The jury found that SAWS discharged Nicholas because of her opposition to a discriminatory practice by counseling and reprimanding Greg Flores. On appeal, SAWS argues causation is conclusively negated by evidence of delay and there is no evidence from which the jury could reasonably infer causation. SAWS also asserts the jury's findings on retaliation are not supported by factually sufficient evidence.
SAWS first argues that the passage of three years from the date of the 2006 meeting with Flores to the date on which Nicholas was discharged conclusively negates causation and, therefore, it is entitled to reversal and rendition of a take-nothing judgment.
Neither Title VII nor the Human Rights Act state that retaliation must be immediate for it to be actionable. However, if the only circumstantial evidence of causation is temporal proximity between the protected activity and the alleged retaliatory action, then those events must be very close in time for that evidence to be sufficient for a jury to infer a retaliatory motivation. See Clark Cnty. Sch. Dist. v. Breeden, 532 U.S. 268, 273–74 (2001) (holding that action taken after twenty months “suggests, by itself, no causality at all”); Azubuike v. Fiesta Mart, Inc., 970 S.W.2d 60, 65 (Tex.App.-Houston [14th Dist.] 1998, no pet.) (holding two and one-half years, “with nothing more, is too long to establish that there was a causal connection”). “But it also is true that there is no hard-and-fast rule that any specified amount of time is too removed for an inference of causation. Especially where a defendant retaliates at the first opportunity that is presented, a plaintiff will not be foreclosed from making out a prima facie case despite a substantial gap in time.” Pardo–Kronemann v. Jackson, 541 F.Supp.2d 210, 218 (D.D.C.2008), aff'd in part, rev'd in part on other grounds, 601 F.3d 599 (D.C.Cir.2010); see Porter v. Calif. Dep't of Corr., 419 F.3d 885, 895 (9th Cir.2005) (holding specified time period cannot be mechanically applied). Instead, consideration of the time between the protected activity and the retaliation “is part of our analysis, but not in itself conclusive of our determination of retaliation.” Shirley v. Chrysler First, Inc., 970 F.2d 39, 44 (5th Cir.1992). The Third Circuit explained:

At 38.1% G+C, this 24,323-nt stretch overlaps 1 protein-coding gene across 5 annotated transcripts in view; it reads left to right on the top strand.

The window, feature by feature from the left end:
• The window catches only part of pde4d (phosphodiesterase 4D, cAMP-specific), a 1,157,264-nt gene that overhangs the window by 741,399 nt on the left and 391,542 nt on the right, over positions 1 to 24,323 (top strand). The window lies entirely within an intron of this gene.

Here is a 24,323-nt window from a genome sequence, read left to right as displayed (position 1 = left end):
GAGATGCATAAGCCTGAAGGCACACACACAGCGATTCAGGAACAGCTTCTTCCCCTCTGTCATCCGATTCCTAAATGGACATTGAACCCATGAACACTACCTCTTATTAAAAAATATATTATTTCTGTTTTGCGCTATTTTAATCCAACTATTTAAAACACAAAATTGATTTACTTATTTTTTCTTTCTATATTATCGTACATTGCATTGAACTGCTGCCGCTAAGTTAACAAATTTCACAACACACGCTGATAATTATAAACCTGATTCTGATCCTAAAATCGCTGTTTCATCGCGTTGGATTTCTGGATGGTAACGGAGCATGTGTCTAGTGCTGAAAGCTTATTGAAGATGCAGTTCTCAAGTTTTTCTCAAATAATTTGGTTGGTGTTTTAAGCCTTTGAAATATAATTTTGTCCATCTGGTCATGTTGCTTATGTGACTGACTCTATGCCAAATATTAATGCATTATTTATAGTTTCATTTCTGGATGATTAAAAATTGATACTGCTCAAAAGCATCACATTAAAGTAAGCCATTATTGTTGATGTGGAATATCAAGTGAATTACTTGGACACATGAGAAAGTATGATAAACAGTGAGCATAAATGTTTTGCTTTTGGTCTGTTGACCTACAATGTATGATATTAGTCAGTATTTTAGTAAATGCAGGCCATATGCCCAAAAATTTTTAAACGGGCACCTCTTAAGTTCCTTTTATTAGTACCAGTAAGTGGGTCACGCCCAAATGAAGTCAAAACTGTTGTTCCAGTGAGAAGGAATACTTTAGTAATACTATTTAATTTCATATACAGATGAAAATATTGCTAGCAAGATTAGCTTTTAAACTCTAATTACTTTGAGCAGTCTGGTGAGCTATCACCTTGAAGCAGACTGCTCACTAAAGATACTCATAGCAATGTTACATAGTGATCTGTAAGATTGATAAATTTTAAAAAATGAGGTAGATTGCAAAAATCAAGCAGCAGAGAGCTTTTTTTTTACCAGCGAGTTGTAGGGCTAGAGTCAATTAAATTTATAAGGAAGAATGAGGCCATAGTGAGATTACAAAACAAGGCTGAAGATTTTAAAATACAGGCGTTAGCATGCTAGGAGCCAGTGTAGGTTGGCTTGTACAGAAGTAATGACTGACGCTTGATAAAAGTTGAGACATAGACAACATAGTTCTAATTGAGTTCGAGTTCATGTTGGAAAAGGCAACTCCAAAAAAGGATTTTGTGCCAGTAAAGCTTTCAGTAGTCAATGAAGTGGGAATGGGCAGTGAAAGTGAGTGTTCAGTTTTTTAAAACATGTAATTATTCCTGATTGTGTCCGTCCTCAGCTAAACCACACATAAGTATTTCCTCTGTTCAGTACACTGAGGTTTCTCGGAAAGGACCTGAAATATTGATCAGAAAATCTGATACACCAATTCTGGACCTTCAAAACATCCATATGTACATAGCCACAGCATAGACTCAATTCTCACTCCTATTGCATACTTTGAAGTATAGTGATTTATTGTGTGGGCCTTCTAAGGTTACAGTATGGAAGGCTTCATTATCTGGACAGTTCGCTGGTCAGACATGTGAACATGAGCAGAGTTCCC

It is important to emphasize that it is causation, not temporal proximity itself, that is an element of plaintiff's prima facie case, and temporal proximity merely provides an evidentiary basis from which an inference can be drawn. The element of causation, which necessarily involves an inquiry into the motives of an employer, is highly context-specific. When there may be valid reasons why the adverse employment action was not taken immediately, the absence of immediacy between the cause and effect does not disprove causation.
Kachmar v. SunGard Data Sys., Inc., 109 F.3d 173, 178 (3rd Cir .1997).
Thus, we weigh the lapse of time as one of the elements in the entire calculation of whether Nicholas established a causal link between the protected activity and her subsequent discharge. When, as here, there is no direct evidence of causation; circumstantial evidence and the reasonable inferences drawn from that evidence may provide affirmative support for a finding of a causal link. La Tier v. Compaq Computer Corp., 123 S.W.3d 557, 562 (Tex.App.-San Antonio 2003, no pet.); Kachmar, 109 F.3d at 177 (noting that although lack of temporal proximity may make it more difficult to show causation, “circumstantial evidence of a ‘pattern of antagonism’ following the protected conduct can also give rise to the inference.”). In conducting our legal-sufficiency review, we “must consider evidence in the light most favorable to the verdict, and indulge every reasonable inference that would support it.” City of Keller, 168 S.W.3d at 822. The term “inference” means,
In the law of evidence, a truth or proposition drawn from another which is supposed or admitted to be true. A process of reasoning by which a fact or proposition sought to be established is deduced as a logical consequence from other facts, or a state of facts, already proved ․